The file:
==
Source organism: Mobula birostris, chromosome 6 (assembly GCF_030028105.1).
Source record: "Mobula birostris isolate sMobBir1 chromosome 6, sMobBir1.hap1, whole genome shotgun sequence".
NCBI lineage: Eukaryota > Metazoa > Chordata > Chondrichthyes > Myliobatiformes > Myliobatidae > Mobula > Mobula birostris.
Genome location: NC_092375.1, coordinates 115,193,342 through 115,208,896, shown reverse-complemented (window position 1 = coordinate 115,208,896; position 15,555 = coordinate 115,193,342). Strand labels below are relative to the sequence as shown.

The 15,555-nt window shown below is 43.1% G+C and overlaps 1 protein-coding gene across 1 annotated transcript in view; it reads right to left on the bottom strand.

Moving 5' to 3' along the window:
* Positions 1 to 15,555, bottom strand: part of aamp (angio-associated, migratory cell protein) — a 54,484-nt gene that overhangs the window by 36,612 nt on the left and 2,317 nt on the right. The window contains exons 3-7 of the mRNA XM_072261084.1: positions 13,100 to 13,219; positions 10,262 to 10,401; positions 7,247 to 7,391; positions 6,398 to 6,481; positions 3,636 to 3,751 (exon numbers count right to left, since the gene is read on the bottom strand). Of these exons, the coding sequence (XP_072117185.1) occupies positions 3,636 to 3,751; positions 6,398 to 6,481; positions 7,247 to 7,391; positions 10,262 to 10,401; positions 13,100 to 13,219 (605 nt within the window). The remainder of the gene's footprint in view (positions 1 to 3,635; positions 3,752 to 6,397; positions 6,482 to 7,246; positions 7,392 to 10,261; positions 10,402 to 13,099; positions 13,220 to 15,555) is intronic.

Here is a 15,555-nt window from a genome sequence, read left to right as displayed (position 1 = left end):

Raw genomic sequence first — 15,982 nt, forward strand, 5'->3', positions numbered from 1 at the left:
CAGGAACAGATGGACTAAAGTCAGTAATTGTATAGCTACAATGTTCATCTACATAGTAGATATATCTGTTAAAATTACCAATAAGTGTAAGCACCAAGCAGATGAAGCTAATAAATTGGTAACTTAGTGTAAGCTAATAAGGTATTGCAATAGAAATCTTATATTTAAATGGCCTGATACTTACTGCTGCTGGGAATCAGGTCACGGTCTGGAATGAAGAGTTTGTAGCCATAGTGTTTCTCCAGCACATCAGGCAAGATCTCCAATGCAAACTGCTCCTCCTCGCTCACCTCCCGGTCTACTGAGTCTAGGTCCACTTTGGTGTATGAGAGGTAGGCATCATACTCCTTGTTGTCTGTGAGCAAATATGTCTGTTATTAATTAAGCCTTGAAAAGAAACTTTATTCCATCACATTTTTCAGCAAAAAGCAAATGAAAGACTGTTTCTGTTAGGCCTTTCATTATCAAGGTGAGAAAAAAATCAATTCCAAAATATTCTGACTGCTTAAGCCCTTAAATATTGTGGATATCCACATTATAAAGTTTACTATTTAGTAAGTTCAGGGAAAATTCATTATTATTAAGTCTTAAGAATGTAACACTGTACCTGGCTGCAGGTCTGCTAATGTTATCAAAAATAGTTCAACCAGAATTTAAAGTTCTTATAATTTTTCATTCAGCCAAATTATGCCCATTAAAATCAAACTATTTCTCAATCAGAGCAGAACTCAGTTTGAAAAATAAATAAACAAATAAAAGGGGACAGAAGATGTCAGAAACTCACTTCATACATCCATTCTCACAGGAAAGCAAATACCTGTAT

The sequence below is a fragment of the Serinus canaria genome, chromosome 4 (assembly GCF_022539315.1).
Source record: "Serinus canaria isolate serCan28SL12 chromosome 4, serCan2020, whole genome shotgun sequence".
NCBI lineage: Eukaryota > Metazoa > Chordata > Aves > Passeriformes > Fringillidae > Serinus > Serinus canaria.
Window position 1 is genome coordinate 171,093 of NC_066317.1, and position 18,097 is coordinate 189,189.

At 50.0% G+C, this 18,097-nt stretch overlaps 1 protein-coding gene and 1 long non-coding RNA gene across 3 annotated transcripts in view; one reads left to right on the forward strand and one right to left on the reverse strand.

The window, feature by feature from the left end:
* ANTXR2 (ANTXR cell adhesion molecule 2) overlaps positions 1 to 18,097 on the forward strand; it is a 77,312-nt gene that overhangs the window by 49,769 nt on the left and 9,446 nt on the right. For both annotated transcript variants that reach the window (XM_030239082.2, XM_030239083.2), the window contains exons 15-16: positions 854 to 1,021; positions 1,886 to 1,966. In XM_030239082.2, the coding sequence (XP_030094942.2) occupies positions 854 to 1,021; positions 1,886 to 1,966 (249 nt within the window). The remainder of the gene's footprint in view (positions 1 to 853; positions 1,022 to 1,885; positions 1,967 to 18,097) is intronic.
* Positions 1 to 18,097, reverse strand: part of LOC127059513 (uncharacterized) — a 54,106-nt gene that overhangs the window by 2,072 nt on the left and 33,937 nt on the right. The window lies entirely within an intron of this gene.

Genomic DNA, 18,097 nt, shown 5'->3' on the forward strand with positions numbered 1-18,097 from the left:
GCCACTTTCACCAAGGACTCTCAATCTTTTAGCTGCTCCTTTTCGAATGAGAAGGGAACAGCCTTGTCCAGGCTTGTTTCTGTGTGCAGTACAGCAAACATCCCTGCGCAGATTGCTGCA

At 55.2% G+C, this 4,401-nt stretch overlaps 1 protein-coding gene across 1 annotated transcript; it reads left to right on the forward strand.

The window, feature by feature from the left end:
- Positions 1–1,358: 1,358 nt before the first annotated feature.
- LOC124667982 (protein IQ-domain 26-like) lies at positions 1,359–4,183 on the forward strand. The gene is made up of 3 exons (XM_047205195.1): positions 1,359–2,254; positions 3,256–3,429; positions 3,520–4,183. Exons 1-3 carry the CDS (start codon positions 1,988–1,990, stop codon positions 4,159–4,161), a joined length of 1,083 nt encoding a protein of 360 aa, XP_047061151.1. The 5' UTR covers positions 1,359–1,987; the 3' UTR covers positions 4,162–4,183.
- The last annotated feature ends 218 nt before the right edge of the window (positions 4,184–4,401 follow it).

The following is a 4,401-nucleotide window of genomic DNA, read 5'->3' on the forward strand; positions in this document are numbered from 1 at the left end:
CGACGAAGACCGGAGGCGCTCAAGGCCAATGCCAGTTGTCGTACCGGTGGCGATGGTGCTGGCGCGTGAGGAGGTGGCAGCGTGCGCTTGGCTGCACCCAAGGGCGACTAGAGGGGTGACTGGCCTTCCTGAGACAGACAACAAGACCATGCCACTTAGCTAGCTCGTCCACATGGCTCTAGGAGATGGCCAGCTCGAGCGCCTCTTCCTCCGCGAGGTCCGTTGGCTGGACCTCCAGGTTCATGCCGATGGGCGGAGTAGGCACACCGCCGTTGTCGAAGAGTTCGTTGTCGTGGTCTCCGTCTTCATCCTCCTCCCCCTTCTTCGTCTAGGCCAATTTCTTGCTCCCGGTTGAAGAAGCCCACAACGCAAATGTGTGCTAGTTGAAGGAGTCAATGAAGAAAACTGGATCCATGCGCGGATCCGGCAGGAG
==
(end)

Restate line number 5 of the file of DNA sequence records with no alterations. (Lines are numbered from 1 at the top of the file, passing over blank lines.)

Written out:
The 15,555-nt window shown below is 43.1% G+C and overlaps 1 protein-coding gene across 1 annotated transcript in view; it reads right to left on the bottom strand.